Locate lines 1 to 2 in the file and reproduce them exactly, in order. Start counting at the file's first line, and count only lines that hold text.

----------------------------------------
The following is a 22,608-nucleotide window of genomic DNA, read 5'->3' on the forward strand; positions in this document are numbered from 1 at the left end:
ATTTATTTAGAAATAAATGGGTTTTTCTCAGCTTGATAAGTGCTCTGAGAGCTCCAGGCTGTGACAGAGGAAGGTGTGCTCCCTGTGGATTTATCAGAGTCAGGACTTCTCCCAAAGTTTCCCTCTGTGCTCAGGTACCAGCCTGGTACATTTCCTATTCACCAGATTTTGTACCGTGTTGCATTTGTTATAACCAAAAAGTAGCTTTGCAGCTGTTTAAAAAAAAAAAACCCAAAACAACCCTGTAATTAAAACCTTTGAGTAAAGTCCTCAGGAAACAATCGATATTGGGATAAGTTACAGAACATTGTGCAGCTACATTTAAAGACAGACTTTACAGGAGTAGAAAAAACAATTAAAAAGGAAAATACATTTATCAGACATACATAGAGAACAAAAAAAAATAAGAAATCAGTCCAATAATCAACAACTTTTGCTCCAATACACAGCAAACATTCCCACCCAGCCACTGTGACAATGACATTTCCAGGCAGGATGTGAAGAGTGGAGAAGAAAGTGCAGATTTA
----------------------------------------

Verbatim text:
The following is a 22,608-nucleotide window of genomic DNA, read 5'->3' on the forward strand; positions in this document are numbered from 1 at the left end:
ATTTATTTAGAAATAAATGGGTTTTTCTCAGCTTGATAAGTGCTCTGAGAGCTCCAGGCTGTGACAGAGGAAGGTGTGCTCCCTGTGGATTTATCAGAGTCAGGACTTCTCCCAAAGTTTCCCTCTGTGCTCAGGTACCAGCCTGGTACATTTCCTATTCACCAGATTTTGTACCGTGTTGCATTTGTTATAACCAAAAAGTAGCTTTGCAGCTGTTTAAAAAAAAAAAACCCAAAACAACCCTGTAATTAAAACCTTTGAGTAAAGTCCTCAGGAAACAATCGATATTGGGATAAGTTACAGAACATTGTGCAGCTACATTTAAAGACAGACTTTACAGGAGTAGAAAAAACAATTAAAAAGGAAAATACATTTATCAGACATACATAGAGAACAAAAAAAAATAAGAAATCAGTCCAATAATCAACAACTTTTGCTCCAATACACAGCAAACATTCCCACCCAGCCACTGTGACAATGACATTTCCAGGCAGGATGTGAAGAGTGGAGAAGAAAGTGCAGATTTA